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Buying vs. renting a beach house
If you love the beach and visit repeatedly, sooner or later you’re bound to ask yourself: Should I look for beach house rentals or beach homes for sale?
The idea of having a beach house at your disposal is very appealing. But spending money for maintenance, security, insurance and furnishings for a second home may be less so.
Then there are the practical matters of everyday living. Some beach enclaves empty out after summer fades. So shopping, stocking groceries or even eating out may mean lengthy drives.
But other summer hot spots are bustling communities year-round, with top-flight restaurants, shops, art galleries and plenty of local activities.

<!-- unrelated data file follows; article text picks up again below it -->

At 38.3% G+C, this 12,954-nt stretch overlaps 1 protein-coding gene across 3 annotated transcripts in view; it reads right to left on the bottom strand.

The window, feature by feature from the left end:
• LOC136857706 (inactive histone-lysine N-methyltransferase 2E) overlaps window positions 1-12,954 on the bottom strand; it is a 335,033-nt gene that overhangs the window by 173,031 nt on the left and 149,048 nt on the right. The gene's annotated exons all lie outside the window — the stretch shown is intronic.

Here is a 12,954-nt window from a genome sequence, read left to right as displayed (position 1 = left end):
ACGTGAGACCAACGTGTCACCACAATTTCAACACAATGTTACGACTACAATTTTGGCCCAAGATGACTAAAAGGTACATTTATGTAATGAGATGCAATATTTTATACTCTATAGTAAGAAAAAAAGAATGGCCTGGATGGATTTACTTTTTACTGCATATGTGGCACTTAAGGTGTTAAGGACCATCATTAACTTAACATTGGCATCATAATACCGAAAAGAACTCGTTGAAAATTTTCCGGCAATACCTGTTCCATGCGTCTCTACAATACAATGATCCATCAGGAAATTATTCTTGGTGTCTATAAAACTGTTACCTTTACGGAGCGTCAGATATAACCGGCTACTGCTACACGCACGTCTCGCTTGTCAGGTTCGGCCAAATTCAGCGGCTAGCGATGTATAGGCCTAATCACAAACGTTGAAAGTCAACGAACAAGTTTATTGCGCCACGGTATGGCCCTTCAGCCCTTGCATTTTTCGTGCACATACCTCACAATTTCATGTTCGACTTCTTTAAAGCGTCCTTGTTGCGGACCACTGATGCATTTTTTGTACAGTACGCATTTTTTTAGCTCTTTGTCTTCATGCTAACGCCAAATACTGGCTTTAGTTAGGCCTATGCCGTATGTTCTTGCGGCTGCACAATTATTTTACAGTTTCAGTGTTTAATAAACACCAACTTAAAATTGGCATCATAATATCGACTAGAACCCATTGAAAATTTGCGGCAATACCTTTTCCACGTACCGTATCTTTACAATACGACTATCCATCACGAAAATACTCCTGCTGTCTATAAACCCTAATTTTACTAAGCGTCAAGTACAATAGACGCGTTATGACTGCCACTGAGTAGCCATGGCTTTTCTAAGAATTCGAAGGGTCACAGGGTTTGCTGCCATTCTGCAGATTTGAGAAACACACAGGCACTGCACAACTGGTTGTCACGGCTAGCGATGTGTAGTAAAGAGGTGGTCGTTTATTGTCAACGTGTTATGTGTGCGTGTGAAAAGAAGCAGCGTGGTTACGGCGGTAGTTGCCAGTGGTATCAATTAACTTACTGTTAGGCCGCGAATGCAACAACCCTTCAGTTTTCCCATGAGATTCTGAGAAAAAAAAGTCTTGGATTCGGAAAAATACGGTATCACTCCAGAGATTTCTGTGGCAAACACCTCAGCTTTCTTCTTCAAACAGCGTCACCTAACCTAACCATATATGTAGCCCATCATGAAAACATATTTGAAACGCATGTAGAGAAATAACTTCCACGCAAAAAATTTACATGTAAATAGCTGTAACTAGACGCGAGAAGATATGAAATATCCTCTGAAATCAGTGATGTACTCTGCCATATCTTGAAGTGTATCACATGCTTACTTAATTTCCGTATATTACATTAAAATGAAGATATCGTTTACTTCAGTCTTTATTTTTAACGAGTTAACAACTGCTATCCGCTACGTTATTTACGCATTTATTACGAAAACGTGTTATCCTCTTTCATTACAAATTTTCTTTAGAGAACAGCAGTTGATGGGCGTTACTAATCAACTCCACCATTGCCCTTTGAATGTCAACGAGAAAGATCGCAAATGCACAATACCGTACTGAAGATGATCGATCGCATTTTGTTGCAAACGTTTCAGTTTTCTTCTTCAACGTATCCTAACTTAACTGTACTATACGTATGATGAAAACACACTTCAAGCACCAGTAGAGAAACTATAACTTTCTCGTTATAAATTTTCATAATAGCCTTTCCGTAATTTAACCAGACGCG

Consider these 7 factors as you weigh beach house rentals vs. beach homes for sale. In either case, don’t forget the sunblock.
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Your getaway style
Some vacationers love the idea of walking into a beach house that’s been prepared hotel-style, living it up, then walking out at the end of the trip, never having to worry about the place.
Others enjoy becoming part of a new community in a way that summer visitors can’t. Or they relish personalizing their bungalow with furniture, paint and renovations, says Andrea Ackerman, associate broker with Brown Harris Stevens of the Hamptons, in New York.
A big consideration is the number of days you can spend at the beach throughout the year. Will it be worth the investment as well as a monthly mortgage payment?